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January 29, 2008 - Image 3

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The Michigan Daily, 2008-01-29

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The Michigan Daily - michigandaily.com

Tuesday, January 29, 2008 -- 3

NEWS BRIEFS
DETROIT
Kilpatrick's chief of
staff resigns amid
controversy
Detroit Mayor Kwame Kilpat-
rick's chief of staff said yesterday
she is resigning amid allegations
that she and the mayor lied under
oath about an affair.
In a letter to Kilpatrick that was
released by his office, Christine
Beatty said she believes she can
no longer effectively carry out her
duties. Her resignation takes effect
Feb. 8.
"I painfully regret the devasta-
tion that the recent reports have
caused to the citizens of Detroit, to
my co-workers, to the Mayor's fam-
ily and to my family and friends,"
Beatty wrote in the letter.
A prosecutor launched an inves-
tigation last week into the allega-
tions, which came to light when the
Detroit Free Press reported details
of steamy text messages between
Beatty and Kilpatrick.
KISUMU, Kenya.
Ethnic violence
escalates in Kenya
Thousands of machete-wielding
youths hunted down members of
President Mwai Kibaki's Kikuyu
tribe yesterday in western Kenya's
Rift Valley, torching homes and
buses, clashing with police and
blocking roads with burning tires.
Witnesses described seeing
two people pulled from cars and
stoned to death, while another was
burned alive in a minibus - the
latest victims of a month of esca-
lating violence triggered by a dis-
puted presidential election. The
death toll has soared over 800.
Kibaki has said he is open to di-
rect talks with opposition leader
Raila Odinga, who is from the Luo
tribe, but that his position as presi-
dent is not negotiable. Odinga says
Kibaki must step down and only
new elections will bring peace.
RAFAH, Egypt
Hamas works
with Egyptians
to restore order
Hamas militants joined Egyptian
forces for a second day yesterday in
trying to restore control at three
breaches in the Gaza border, build-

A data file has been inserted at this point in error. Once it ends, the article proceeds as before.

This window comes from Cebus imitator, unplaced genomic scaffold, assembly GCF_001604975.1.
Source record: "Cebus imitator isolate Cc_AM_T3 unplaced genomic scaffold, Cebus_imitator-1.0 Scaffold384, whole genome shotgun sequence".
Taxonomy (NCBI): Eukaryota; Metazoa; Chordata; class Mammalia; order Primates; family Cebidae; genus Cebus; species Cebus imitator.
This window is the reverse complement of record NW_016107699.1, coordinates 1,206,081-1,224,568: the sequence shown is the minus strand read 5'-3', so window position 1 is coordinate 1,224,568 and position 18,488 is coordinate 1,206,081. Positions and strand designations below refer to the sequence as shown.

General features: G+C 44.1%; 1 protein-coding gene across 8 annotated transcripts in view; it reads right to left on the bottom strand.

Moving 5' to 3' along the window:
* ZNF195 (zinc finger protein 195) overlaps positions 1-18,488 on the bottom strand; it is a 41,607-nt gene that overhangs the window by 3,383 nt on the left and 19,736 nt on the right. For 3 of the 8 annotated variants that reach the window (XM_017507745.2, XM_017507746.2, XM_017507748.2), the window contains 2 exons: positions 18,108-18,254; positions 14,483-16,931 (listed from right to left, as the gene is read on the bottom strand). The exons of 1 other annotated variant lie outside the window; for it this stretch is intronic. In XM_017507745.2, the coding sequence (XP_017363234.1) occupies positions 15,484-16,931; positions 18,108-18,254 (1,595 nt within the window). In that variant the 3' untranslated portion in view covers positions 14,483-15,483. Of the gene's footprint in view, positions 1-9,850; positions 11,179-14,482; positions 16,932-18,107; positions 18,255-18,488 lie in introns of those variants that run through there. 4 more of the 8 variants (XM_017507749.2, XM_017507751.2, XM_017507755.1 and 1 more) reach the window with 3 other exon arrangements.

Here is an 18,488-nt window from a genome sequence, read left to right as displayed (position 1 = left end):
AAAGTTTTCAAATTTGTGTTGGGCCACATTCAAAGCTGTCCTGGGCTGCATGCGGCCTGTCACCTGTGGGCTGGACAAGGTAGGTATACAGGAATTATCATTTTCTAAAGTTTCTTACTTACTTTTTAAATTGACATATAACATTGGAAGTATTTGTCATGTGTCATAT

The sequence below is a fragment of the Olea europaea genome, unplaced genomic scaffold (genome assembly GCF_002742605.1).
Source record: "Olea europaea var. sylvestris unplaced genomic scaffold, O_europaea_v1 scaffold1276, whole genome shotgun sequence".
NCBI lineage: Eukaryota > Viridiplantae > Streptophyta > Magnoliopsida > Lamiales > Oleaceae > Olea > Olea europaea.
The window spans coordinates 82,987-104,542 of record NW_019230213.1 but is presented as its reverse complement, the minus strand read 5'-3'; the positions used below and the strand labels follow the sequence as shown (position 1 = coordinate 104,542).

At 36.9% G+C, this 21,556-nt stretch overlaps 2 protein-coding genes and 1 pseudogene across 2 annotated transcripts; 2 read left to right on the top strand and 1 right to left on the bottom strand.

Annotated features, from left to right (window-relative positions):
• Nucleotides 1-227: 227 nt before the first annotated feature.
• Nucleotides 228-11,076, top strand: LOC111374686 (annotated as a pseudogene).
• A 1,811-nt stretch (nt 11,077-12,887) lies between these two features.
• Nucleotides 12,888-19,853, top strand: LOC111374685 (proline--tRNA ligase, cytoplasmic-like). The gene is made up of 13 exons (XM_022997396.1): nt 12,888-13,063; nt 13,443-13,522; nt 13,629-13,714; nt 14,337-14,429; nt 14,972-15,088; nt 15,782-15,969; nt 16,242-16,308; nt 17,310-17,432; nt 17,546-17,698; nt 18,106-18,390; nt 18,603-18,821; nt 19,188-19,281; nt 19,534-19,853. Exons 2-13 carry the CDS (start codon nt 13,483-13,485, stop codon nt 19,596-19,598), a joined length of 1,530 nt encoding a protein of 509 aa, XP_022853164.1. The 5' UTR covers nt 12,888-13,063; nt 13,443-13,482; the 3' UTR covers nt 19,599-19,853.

ing a chain-link fence to seal off one
opening and directing traffic at two
others.
Hundreds of thousands of Pal-
estinians have flooded into Egypt
unchecked over the past six days
since Hamas militants blasted holes
in the border partition. They have
been voraciously buying up food,
fuel and other goods made scarce
by Israeli and Egyptian closures of
Gaza's borders.
Hamas seized control of the Pal-
estinian territory in June but before
the breach, it had no role in policing
the border with Egypt. Now the Is-

lamic militant group is hoping that
will change now and it is pressing
for some kind of future role in bor-
der administration.
CHICAGO
Obama backer
Rezko arrested
Indicted political fundraiser Anto-
in "Tony" Rezko, who has poured
thousands of dollars into Barack
Obama's political campaigns, was
arrested by federal agents yesterday
after his bail was revoked.
Rezko has pleaded not guilty and is
scheduled to stand trial this month on
charges of fraud, attempted extortion
and money laundering.
Obama says he had no indication
of any problems with Rezko when he
accepted thousands of dollars in cam-
paign contributions from him. When
prosecutors unsealed their charges
against Rezko in 2006, Obama gave
$11,50 in Rezko contributions to char-
ities.
- Compiled from.
Daily wire reports
3,940
Number of American service mem-
bers who have died in the war in
Iraq, according to The Associated
Press. The following service mem-
ber was identified yesterday:
Sgt. Robert J. Wilson, Fort
Campbell, Ky.

Chrysler to expand
buyouts to more sites

Bush's final State of the Union
speech focuses on economy, Iraq

Auto giant looking
to cut up to 21,000
jobs nationwide
DETROIT (AP) - Chrysler
LLC is offering buyouts of up to
$100,000 to hourly workers at
11 of its U.S. facilities as part of
its goal of cutting up to 21,000
manufacturing jobs, or nearly
half its U.S. hourly work force,
a company spokeswoman said
yesterday.
Earlier this month, Chrysler
made offers to workers at four
assembly sites: Toledo North in
Toledo, Ohio; St. Louis North
and South in Fenton, Mo.; Bel-
videre, Ill.; and Jefferson North
in Detroit. Yesterday, the offers
were extended to seven addi-
tional sites in Michigan, includ-
ing assembly plants in Warren
and Sterling Heights; the Detroit
Axle, Mount Elliott Tool and
Die, and Mack Avenue Engine
plants in Detroit; an engine plant
in Trenton and a vehicle test
center in Sterling Heights. Also
given the offer were 110 employ-
ees at the company's Auburn
Hills headquarters who are in an
hourly bargaining unit but are
paid salaries.
A truck plant in Warren is
down this week but is expected
to get the same buyout offers
when it resumes operations.
Chrysler spokeswoman
Michelle Tinson said the com-
pany has eight other U.S. facili-
ties that are still awaiting buyout
offers. The company is working